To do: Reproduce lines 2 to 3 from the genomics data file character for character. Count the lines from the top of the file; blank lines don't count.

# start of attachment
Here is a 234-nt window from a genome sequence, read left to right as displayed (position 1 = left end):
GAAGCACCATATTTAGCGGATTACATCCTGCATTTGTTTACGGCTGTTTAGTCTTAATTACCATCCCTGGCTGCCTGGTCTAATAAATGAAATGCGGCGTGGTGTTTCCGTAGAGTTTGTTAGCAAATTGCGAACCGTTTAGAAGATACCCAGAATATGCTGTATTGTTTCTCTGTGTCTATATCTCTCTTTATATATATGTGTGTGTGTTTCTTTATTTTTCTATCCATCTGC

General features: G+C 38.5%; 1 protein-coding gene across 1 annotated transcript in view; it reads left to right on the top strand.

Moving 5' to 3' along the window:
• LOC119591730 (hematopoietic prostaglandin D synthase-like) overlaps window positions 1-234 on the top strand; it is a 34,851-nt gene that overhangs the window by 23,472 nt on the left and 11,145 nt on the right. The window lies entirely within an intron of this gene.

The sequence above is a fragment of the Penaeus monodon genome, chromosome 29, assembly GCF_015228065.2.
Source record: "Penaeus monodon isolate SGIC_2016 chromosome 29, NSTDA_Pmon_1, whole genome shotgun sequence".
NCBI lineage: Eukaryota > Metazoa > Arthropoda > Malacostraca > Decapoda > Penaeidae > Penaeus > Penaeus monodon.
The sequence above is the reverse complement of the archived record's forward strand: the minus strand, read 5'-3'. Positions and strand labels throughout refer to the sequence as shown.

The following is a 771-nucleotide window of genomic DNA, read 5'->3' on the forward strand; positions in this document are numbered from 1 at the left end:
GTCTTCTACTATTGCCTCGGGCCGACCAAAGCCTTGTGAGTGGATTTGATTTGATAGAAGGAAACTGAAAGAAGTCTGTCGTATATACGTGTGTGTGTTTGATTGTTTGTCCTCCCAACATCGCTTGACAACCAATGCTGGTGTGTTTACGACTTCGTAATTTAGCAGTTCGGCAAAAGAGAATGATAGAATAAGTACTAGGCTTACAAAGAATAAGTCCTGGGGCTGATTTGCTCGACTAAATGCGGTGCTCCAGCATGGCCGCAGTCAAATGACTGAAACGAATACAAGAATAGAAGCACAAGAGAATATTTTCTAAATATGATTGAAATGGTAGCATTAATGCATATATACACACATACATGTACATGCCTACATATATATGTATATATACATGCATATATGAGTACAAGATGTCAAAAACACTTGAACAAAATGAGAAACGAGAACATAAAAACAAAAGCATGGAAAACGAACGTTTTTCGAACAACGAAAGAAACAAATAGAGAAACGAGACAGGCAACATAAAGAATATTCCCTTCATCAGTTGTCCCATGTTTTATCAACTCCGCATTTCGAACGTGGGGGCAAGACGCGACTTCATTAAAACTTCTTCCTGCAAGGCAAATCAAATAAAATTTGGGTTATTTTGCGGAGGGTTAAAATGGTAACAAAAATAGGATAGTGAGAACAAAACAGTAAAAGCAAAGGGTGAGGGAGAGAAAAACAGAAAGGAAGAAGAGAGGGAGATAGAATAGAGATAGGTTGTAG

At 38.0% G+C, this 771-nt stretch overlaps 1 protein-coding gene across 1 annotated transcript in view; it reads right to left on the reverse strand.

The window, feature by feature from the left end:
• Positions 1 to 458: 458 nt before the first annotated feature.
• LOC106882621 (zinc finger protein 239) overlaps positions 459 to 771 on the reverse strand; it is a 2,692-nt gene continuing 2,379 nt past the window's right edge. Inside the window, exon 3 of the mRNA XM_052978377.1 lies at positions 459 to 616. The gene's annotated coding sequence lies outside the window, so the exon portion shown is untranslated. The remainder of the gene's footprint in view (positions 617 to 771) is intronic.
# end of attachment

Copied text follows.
GAAGCACCATATTTAGCGGATTACATCCTGCATTTGTTTACGGCTGTTTAGTCTTAATTACCATCCCTGGCTGCCTGGTCTAATAAATGAAATGCGGCGTGGTGTTTCCGTAGAGTTTGTTAGCAAATTGCGAACCGTTTAGAAGATACCCAGAATATGCTGTATTGTTTCTCTGTGTCTATATCTCTCTTTATATATATGTGTGTGTGTTTCTTTATTTTTCTATCCATCTGC

General features: G+C 38.5%; 1 protein-coding gene across 1 annotated transcript in view; it reads left to right on the top strand.